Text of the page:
Five Reasons Why Red Sox’s Signing Of Jose Peraza Shouldn’t Be Overlooked


December 14, 2019

When the Major League Baseball offseason finally concludes, the Red Sox’s signing of Jose Peraza will be treated as a minor footnote. And that’s fair, as this certainly is not a Gerrit Cole or Anthony Rendon-like signing for Boston.

But don’t be surprised if, by midseason, Peraza is viewed as one of the steals of the winter.

The Red Sox on Friday inked the 25-year-old infielder to a one-year deal reportedly worth roughly $3 million. Peraza has two years of arbitration left, meaning Boston has the ability to control the Venezuelan through 2022.

Again, this is an under-the-radar addition for the Red Sox, but also one that should be taken seriously.

Here are five reasons to not overlook Boston’s signing of Peraza:

Peraza probably shouldn’t be considered an All-Star caliber player, but he still is a good player who occasionally borders on very good. He broke into the big leagues in 2015 with the Los Angeles Dodgers, appearing in just seven games before being sent to the Cincinnati Reds during the offseason as part of a three-team trade with the Chicago White Sox. The next season, Peraza hit .324 with a .352 on-base percentage and a .762 OPS in 72 games. His performance dipped across the board in 2017 before a resurgent 2018 that saw him hit .288 with 14 homers and 58 RBIs in 157 games. He suffered his worst season yet last year, hitting just .239 with an ugly .631 OPS in 141 games.

Peraza’s greatest assets are his speed and ability to hit for contact. He averaged 22 steals per season from 2016 to 2018 (though he racked up just seven last season) and never has struck out more than 75 times. Peraza often uses his speed to leg out extra-base hits (31 doubles, 4 triples in 2018; 18 doubles, two triples last season). His 11 percent strikeout rate in 2018 ranked seventh among all hitters with at least 400 plate appearances, while his career 94.4% zone contact percentage is a fancy way of telling you he usually puts the bat on the ball.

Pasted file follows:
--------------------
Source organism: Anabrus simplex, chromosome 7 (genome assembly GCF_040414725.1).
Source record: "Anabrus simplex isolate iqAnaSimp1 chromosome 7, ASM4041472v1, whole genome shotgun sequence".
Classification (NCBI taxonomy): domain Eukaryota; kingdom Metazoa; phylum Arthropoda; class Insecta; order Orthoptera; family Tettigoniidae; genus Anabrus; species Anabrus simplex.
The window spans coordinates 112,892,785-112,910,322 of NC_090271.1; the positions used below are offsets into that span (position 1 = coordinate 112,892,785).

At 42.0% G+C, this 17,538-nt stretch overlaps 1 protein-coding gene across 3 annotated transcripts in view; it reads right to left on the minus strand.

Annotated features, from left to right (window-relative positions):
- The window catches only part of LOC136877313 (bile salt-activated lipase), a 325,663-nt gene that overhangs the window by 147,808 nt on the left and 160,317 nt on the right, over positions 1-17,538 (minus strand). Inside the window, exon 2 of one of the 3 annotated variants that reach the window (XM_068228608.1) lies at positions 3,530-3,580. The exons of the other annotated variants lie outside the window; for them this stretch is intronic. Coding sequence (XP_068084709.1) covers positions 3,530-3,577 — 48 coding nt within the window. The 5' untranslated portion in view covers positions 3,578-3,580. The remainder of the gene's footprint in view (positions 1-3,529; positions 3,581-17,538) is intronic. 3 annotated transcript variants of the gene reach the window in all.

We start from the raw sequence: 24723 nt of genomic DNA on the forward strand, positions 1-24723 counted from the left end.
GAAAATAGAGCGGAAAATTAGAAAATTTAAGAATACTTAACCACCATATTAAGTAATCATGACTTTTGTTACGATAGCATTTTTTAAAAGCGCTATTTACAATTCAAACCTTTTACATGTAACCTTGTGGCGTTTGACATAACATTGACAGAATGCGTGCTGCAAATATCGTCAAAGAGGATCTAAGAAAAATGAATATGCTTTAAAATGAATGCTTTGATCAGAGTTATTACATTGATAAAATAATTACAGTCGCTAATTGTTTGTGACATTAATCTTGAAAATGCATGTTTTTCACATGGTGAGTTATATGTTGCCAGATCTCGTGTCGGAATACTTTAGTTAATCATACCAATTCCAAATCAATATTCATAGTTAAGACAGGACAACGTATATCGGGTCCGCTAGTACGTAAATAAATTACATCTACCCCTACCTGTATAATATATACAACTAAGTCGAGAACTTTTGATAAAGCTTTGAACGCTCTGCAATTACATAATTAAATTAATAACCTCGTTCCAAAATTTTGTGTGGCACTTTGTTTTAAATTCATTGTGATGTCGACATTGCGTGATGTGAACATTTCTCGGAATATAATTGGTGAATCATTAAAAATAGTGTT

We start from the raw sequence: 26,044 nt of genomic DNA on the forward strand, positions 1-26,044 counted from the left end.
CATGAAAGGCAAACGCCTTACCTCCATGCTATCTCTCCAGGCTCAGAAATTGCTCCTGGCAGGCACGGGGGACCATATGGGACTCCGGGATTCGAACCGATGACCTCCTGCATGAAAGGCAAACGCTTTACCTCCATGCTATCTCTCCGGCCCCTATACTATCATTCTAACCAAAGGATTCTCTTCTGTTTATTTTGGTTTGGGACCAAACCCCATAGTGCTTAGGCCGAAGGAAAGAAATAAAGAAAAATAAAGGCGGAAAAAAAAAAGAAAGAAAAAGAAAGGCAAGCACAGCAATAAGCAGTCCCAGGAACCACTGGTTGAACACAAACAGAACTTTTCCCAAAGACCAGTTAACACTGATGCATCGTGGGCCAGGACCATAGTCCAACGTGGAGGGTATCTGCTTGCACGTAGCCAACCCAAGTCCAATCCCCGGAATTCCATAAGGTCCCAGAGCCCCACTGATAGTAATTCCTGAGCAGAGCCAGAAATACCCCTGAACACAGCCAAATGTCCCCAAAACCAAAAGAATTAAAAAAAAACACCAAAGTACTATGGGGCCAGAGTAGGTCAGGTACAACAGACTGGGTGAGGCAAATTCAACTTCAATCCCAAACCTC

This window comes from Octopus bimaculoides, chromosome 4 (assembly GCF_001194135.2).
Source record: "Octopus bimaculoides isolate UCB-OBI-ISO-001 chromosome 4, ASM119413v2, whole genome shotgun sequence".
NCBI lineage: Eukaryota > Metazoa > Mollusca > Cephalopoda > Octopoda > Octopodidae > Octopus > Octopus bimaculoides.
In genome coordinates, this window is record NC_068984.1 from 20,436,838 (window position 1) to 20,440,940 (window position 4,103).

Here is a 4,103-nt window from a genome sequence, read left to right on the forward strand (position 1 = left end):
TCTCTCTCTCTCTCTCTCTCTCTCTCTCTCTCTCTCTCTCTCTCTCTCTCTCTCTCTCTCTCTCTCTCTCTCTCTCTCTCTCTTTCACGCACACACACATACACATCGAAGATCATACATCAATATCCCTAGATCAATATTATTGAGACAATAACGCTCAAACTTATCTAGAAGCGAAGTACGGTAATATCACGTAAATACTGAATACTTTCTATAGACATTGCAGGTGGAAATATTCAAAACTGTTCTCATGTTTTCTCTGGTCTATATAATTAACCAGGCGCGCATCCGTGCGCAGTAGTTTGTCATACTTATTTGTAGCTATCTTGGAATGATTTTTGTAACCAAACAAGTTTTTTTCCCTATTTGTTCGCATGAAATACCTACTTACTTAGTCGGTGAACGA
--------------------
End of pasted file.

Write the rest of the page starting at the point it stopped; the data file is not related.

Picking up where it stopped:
Peraza likely will serve in a utility role for the Red Sox. He has played every position on the diamond except for catcher and first base — yes, he has pitched in two games. Peraza’s most experience comes at shortstop and second base, where he has made 251 and 132 starts, respectively. That Peraza is such a fast, versatile player means he likely will see a lot of playing time this season, even if he doesn’t start a ton of games.

Peraza never has spent time on the injured list as a major league baseball player — that speaks for itself. (Knock on wood.)

We’ve already brought up Peraza’s age and contract, but both are worth mentioning again with additional context. As you surely know by now, the Red Sox and chief baseball officer Chaim Bloom have one goal above all others this offseason: trimming payroll and getting under the luxury tax. Peraza only will make around $3 million this season and doesn’t figure to make much in arbitration. He’s the kind of player, with the kind of contract, that the Red Sox want right now. That he has a great chance of outperforming his deal — and, at just 25 years old, generally improving as a player — is another reason why this has a chance to be a great move for the Red Sox.

Unfortunately, Peraza’s arrival in Boston likely signals the eventual departure of a longtime fan-favorite: Brock Holt. Peraza is younger and more durable than Holt, and could prove cheaper, depending on what Holt gets on the open market. Holt was a good player and even better leader for the Red Sox, and is worth celebrating if his days in Boston truly are numbered. But given the current stages of their respective careers, Peraza just makes more sense for the Red Sox than Holt does.

The addition of Peraza also raises questions about the futures of players like Tzu-Wei Lin and the recently re-signed Marco Hernandez, both of whom already have served as utility infielders in Boston. Plus, with Michael Chavis and Dustin Pedroia also on the 40-man-roster, the Red Sox practically are hemorrhaging second basemen. Further complicating matters are the potential arrivals of infield prospects Bobby Dalbec and C.J. Chatham, as well as Rule 5 Draft selection Jonathan Arauz. How this situation shakes out remains to be seen, but the presence of Peraza likely means there will be an odd man (if not men) out on the right side of the infield.

Thumbnail photo via Michael McLoone/USA TODAY Sports Images
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